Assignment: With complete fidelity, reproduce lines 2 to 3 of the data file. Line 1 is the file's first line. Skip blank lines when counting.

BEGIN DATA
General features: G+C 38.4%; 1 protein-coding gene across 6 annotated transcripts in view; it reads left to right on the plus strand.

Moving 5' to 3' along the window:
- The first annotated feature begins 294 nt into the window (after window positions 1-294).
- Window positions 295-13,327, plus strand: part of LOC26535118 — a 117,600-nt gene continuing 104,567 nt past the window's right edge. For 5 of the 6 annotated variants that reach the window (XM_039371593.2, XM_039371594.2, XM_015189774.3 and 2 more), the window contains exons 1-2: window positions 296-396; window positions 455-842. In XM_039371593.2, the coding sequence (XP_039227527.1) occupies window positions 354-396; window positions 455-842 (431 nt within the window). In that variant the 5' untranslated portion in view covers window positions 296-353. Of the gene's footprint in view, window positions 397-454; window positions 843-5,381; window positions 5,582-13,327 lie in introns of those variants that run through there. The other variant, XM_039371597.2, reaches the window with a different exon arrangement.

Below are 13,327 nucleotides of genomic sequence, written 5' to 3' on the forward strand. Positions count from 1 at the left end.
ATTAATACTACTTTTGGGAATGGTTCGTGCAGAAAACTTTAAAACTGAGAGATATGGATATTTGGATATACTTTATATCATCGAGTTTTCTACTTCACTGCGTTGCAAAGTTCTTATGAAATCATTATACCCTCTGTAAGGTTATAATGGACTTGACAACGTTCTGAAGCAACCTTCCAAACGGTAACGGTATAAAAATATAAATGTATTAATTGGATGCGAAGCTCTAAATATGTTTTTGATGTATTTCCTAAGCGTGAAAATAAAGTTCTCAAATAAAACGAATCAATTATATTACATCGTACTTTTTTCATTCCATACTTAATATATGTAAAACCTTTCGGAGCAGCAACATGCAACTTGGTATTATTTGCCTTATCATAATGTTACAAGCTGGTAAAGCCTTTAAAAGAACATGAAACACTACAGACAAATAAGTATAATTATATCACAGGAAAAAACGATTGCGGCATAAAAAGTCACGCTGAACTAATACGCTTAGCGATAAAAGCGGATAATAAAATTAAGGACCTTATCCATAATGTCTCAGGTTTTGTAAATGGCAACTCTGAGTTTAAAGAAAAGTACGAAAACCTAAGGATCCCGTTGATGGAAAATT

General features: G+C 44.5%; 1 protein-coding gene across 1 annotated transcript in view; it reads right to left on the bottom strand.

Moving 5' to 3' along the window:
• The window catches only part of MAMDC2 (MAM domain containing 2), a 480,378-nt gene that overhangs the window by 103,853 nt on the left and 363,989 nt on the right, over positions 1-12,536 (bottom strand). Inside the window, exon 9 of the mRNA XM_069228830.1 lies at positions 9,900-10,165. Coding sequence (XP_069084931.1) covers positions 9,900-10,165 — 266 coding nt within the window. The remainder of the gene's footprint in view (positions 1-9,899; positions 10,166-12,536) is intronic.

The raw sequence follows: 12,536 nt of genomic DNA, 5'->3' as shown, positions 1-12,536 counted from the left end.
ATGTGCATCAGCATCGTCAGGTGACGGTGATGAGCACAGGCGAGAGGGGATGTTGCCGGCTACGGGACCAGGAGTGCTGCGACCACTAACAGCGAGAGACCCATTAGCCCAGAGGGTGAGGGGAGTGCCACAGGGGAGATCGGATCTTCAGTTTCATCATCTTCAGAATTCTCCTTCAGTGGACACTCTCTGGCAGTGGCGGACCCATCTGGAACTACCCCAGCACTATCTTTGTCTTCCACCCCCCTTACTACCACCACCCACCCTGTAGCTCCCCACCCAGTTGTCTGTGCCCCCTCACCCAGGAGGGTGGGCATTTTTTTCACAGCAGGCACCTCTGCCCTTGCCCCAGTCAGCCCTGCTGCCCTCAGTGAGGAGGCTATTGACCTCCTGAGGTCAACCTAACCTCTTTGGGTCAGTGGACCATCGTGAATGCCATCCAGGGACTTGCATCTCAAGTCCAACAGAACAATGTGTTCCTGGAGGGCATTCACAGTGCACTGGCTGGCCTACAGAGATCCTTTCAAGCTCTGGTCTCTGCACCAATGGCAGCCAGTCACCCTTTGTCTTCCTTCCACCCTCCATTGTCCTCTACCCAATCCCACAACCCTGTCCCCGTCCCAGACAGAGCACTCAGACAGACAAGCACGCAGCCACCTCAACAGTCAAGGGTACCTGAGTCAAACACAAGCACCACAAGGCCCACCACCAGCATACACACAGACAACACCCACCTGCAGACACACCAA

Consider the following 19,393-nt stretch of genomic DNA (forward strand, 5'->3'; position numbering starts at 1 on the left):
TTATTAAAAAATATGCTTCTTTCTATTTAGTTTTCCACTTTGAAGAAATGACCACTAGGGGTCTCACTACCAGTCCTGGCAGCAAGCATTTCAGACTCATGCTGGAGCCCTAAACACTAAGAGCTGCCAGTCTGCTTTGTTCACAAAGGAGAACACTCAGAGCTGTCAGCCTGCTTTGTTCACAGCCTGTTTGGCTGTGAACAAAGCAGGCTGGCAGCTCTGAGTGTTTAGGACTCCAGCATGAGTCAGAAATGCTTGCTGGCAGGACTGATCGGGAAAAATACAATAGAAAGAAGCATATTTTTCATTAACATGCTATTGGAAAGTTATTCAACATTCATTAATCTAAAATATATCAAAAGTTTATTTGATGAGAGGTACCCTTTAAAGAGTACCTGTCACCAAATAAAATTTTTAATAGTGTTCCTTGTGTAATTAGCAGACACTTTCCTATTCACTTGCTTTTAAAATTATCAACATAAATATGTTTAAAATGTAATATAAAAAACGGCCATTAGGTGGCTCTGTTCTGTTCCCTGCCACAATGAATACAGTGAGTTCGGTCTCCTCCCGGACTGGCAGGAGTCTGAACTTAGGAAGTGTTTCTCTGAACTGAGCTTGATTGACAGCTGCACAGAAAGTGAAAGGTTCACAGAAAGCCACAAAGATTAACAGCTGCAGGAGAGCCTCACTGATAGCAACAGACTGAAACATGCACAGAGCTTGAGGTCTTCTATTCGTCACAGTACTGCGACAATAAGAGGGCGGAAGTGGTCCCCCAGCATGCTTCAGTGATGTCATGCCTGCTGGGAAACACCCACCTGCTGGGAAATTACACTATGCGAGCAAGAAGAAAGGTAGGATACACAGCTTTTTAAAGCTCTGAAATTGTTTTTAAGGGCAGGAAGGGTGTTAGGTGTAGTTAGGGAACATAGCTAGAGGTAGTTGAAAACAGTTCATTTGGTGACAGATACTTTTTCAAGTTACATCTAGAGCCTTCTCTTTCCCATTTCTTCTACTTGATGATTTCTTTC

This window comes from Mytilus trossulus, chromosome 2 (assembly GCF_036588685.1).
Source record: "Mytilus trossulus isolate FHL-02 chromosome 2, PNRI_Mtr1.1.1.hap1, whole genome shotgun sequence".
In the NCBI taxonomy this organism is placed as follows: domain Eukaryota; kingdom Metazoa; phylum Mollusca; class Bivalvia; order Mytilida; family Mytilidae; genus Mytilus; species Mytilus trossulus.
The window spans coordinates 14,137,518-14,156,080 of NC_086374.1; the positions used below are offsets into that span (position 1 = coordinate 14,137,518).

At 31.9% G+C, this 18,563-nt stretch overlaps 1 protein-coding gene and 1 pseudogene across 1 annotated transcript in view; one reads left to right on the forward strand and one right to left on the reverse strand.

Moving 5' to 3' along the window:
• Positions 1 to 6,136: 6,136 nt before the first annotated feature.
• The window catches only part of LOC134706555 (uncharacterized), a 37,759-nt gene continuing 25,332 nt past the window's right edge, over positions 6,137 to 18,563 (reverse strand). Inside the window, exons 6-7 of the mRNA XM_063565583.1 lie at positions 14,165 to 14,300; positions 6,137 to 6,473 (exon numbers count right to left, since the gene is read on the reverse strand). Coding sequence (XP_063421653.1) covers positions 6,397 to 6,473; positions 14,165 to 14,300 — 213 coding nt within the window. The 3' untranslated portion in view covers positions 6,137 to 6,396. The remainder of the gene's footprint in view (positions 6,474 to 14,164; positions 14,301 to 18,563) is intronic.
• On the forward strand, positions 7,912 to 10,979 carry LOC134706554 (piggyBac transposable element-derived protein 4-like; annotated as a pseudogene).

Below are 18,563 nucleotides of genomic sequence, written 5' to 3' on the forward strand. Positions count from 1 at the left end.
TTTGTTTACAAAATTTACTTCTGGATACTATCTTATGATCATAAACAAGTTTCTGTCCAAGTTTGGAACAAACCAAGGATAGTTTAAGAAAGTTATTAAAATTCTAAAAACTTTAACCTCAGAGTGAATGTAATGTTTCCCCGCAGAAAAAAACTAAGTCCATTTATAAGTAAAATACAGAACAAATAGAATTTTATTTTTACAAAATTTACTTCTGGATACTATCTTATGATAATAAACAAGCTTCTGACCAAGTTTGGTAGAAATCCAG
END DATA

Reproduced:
Moving 5' to 3' along the window:
- The first annotated feature begins 294 nt into the window (after window positions 1-294).